'Sound of the Underground' review — a full-bodied celebration of the drag scene

Matt Wolf
Matt Wolf

It’s party time at the Royal Court, though be aware that this full-bodied, full-throated evening knows a thing or two about pain as well.

Not that you’d necessarily expect that from the evening’s ribald, raucous start, whereby the eight drag performers who comprise the cast make their way to the stage from different levels and corners of the auditorium: they’re happy, we’re told, to be “above the ground for once”.

That’s to say, occupying a theatre renowned for new writing that usually pays much more attention to authorial concerns like structure for which this show has scant regard — and which unashamedly tells us as much as its comparatively freeform prologue-plus-three-acts sashays along.

And so we have Travis Alabanza’s play, co-created with its director, Debbie Hannan. Equal measures celebratory yet also cautionary, a full-on knees-up rooted in both the pleasure principle and identity politics, Sound of the Underground thrums with deliberate, delicious impertinence.

After all, it’s not every day you see a play whose cast bemoan their pay (£75 per show), with the theatre management very much in attendance: the true subsidy, we are reminded afresh, within the subsidised theatre comes from the performers themselves.

You understand immediately why Tammy Reynolds’s formidable Midgitte Bardot – entering in a wild-haired wig Cyndi Lauper would kill for – or Lily Snatchdragon, to cite just two of a fully adrenalised company, might not have much time for the moneyed community that exists just beyond the theatre’s doors. Complacency is one enemy; commodification of their art another.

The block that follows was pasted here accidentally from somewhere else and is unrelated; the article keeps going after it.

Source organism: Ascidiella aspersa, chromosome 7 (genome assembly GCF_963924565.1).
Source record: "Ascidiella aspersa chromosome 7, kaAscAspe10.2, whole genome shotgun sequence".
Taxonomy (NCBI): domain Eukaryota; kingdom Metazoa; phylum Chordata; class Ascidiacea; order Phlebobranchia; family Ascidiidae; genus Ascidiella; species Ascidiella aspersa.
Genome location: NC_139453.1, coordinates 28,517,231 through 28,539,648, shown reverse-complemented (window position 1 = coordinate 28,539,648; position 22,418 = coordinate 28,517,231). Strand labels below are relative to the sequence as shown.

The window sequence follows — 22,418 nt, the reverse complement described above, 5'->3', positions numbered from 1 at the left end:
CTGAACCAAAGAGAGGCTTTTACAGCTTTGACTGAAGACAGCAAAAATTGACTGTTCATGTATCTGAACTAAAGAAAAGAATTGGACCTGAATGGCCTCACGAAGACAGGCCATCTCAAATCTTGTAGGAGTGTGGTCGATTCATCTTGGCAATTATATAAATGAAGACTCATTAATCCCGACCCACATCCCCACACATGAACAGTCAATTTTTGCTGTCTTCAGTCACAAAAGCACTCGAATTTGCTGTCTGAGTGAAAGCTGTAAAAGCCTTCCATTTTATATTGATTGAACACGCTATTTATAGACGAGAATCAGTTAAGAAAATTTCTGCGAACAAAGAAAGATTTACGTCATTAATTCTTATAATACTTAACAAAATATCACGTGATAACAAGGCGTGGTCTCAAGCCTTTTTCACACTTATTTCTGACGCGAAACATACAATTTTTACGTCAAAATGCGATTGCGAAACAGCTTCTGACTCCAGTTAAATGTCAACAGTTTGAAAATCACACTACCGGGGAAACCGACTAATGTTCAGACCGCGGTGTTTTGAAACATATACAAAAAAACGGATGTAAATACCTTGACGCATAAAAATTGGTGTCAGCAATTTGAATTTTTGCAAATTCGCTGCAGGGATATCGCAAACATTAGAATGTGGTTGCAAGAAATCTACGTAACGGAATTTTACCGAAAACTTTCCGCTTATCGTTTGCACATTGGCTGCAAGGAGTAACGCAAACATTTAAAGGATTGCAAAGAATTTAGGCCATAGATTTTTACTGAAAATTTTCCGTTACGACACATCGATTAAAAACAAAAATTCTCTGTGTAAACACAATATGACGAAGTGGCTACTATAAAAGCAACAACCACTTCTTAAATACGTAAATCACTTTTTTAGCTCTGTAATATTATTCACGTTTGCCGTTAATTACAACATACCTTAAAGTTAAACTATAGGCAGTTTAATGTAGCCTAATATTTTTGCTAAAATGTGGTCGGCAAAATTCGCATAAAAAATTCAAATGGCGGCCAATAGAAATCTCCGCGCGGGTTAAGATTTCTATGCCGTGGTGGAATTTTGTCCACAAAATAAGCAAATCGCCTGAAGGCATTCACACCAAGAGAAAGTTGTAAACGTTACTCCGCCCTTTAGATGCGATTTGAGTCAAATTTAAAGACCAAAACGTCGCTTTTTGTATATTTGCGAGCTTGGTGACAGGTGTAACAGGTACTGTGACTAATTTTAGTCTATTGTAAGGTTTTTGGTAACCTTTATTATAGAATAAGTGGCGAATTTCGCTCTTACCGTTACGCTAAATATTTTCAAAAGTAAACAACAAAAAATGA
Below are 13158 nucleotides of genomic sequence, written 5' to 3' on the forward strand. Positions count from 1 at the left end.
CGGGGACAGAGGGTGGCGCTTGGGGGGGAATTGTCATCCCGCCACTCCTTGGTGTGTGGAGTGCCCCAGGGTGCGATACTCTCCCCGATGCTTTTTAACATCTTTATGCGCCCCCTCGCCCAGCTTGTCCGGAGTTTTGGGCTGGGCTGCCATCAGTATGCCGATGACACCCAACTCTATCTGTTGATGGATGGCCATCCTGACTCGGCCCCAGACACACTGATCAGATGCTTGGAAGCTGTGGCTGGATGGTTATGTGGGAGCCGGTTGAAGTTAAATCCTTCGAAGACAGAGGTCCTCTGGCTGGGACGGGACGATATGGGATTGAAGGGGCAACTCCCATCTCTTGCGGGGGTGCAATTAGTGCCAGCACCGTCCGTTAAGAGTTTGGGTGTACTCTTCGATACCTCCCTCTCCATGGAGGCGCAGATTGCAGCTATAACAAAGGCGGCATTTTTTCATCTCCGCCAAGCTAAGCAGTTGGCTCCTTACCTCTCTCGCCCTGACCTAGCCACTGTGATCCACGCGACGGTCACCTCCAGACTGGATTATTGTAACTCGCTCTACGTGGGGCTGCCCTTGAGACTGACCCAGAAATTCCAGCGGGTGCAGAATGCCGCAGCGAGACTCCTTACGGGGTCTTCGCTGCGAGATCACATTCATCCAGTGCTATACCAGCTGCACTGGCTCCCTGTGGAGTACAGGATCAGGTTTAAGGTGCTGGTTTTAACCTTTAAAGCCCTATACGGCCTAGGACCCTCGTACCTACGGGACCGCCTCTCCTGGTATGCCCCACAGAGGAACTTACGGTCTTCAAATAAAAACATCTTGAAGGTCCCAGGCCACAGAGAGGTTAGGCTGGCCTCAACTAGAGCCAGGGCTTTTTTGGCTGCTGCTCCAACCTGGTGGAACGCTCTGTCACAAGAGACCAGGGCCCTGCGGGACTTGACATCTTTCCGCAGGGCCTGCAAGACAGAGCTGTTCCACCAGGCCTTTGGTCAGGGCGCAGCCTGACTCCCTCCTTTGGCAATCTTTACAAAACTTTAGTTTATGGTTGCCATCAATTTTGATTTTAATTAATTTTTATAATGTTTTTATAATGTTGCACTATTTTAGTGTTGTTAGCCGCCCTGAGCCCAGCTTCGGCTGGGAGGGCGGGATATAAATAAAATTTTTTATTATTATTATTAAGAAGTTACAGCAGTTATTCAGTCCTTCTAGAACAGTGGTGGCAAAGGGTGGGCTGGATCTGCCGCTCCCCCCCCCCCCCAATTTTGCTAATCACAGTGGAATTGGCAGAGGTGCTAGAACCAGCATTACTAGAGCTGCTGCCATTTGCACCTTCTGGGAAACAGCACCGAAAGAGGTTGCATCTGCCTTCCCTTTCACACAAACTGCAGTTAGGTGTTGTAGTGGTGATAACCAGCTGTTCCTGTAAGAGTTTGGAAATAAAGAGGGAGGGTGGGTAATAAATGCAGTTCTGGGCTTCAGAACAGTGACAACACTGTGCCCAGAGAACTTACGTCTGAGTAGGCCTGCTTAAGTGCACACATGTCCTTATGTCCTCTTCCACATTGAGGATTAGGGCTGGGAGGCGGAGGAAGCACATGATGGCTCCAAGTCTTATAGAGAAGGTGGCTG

It’s worth remembering anew the disconnect long implicit in the Court’s pioneering, anti-bourgeois aesthetic (this is the place that gave us Blasted and Shopping and Fucking) and the good burghers of one of the most salubrious sections of London. Look Back in Anger put the Court on the map back in the day, and Sound of the Underground looks directly in anger at an often cruel, aesthetically anaesthetised world, where no less a figure than RuPaul comes in for a level of rancour that leads to thoughts of murder.

The evening’s first half, it must be said, still feels like a work-in-progress: a catalogue of grievance in place of the “OUR PLAY” (as the script puts it) that is excitedly described at the prologue’s close. Making excuses for a belated arrival, Sue Gives A F*** gets a stand-out reminiscence about a misadventure that has taken place with a married man in Hampstead, but much of what else transpires pre-interval feels like (perfectly legitimate) point-scoring in the absence of both a play and – surprising, given the talent on view – the genuinely playful.

After the interval, we get a lushly costumed cabaret presided over by the invaluable Sue GAF in emcee mode alongside a historical survey of queer culture over time.

Reference to the permissive “molly houses” of old put me in mind of Mother Clap’s Molly House, the Mark Ravenhill play on this topic from 2001 that was first directed by Nicholas Hytner for the National Theatre.

Sound of the Underground gives us the era-defining Girls Aloud song that you might suggest, without ever locating within the raw material any definable narrative arc. Instead, the acts themselves come fast and furious from all concerned, a fan dance of sorts here or an emotionally (sometimes even physically) naked confessional there, laying bare the quest for family that exists beneath the frivolity.

I’ll long remember the more choice one-liners – “soirée is the French word for chemsex party,” advises Sue GAF, whose way with innuendo could well land this pre-Raphaelite beauty a job alongside Ian McKellen in Mother Goose. But the closing set piece is given to the drag king CHIYO, the first Trans man to compete for Mr Gay UK, and it packs a wallop.

What happens as and when these people emerge into a light that may not like what it sees? “Then we will eventually fall in between the cracks,” CHIYO concludes, with only the embrace of the theatre curtain, and the family that goes with it, to offer solace, comfort and, on a most basic level, sustenance.

Sound of the Underground is at the Royal Court through 25 February. Book Sound of the Underground tickets on London Theatre.

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Photo credit: Sound of the Underground cast (Photo by Helen Murray)

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